That’s what three of the conservative justices suggested after the court announced on Monday that they wouldn’t hear Gee v. Planned Parenthood and Anderson v. Planned Parenthood. The two cases involve challenges to state efforts to cut off the organization from state Medicaid funds.
The court declines to hear thousands of cases each year without explanation. In a dissent, however, justices Clarence Thomas, Samuel Alito, and Neil Gorsuch put forward their own interpretation of the court’s inaction here. Because only four votes are needed to hear a case, their dissent signals that Chief Justice John Roberts and Justice Brett Kavanaugh voted against taking up the decision, alongside the court’s four liberals.
Both cases address whether Medicaid recipients have the legal standing to challenge a state’s decision to bar Planned Parenthood from receiving state Medicaid funds. There’s a divide among the lower counts on the question, Thomas noted, which is one of the most common circumstances in which the justices intervene. “So what explains the Court’s refusal to do its job here?” he wrote. “I suspect it has something to do with the fact that some respondents in these cases are named ‘Planned Parenthood.’”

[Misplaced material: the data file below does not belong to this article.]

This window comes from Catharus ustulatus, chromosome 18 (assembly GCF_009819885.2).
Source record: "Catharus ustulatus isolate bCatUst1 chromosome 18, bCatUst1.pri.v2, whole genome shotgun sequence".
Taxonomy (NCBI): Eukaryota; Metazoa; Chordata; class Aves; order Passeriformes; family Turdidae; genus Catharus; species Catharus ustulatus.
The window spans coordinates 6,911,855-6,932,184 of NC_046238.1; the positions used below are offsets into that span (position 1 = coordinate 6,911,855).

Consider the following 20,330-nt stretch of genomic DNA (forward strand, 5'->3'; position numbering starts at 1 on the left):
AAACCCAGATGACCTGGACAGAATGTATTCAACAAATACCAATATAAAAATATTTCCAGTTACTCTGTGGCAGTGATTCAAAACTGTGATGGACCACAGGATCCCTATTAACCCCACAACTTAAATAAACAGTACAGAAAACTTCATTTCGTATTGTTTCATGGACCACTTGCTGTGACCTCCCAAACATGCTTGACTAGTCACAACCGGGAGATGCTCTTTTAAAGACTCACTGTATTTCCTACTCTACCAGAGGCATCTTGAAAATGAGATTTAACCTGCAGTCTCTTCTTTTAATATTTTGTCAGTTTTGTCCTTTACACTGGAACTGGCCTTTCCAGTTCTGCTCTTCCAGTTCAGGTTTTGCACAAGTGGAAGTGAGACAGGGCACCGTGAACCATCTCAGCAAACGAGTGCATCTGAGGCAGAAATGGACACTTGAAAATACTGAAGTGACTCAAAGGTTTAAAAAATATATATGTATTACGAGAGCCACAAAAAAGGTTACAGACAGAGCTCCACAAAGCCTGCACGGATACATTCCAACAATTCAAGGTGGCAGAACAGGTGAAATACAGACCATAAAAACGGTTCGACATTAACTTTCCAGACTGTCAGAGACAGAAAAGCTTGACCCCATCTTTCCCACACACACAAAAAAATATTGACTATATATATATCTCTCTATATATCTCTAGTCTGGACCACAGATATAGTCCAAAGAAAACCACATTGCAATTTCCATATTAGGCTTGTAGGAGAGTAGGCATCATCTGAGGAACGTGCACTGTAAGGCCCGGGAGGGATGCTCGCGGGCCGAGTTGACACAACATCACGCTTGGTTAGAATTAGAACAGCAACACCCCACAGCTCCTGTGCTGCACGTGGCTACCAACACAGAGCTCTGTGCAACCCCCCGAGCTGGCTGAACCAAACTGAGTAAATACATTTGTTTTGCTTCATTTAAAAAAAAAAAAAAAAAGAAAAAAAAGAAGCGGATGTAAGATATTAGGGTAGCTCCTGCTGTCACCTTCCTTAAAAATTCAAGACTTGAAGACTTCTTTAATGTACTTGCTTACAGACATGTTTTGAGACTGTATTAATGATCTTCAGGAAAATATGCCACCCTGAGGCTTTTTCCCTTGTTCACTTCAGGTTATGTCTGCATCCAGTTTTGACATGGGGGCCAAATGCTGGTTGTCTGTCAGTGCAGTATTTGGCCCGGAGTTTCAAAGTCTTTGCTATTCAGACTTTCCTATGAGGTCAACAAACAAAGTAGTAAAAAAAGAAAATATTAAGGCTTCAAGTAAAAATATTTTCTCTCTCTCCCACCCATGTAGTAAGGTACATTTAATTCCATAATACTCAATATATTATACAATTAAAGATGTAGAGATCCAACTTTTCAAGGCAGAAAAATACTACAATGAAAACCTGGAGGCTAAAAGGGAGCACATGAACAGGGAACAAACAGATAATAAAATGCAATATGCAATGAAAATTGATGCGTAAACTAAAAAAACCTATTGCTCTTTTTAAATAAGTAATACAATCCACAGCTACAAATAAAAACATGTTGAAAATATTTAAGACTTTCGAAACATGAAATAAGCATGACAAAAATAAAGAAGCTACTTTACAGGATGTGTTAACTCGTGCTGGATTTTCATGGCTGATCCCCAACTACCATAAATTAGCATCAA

Thomas is being somewhat coy; he, Alito, and Gorsuch are better positioned than anyone else to know why Roberts and Kavanaugh voted against hearing the cases. Their suggestion sends an interesting signal in the legal fight over abortion rights after Justice Kennedy’s retirement. Supporters and opponents alike assumed that Kavanaugh would provide conservatives with their long-awaited fifth vote to sharply curtail the practice or even overturn Roe v. Wade. Monday’s decision suggests that the damage inflicted on the court’s public image by Kavanaugh’s confirmation battle may have changed that calculus, and that a substantive move against abortion rights may be further away than many previously thought.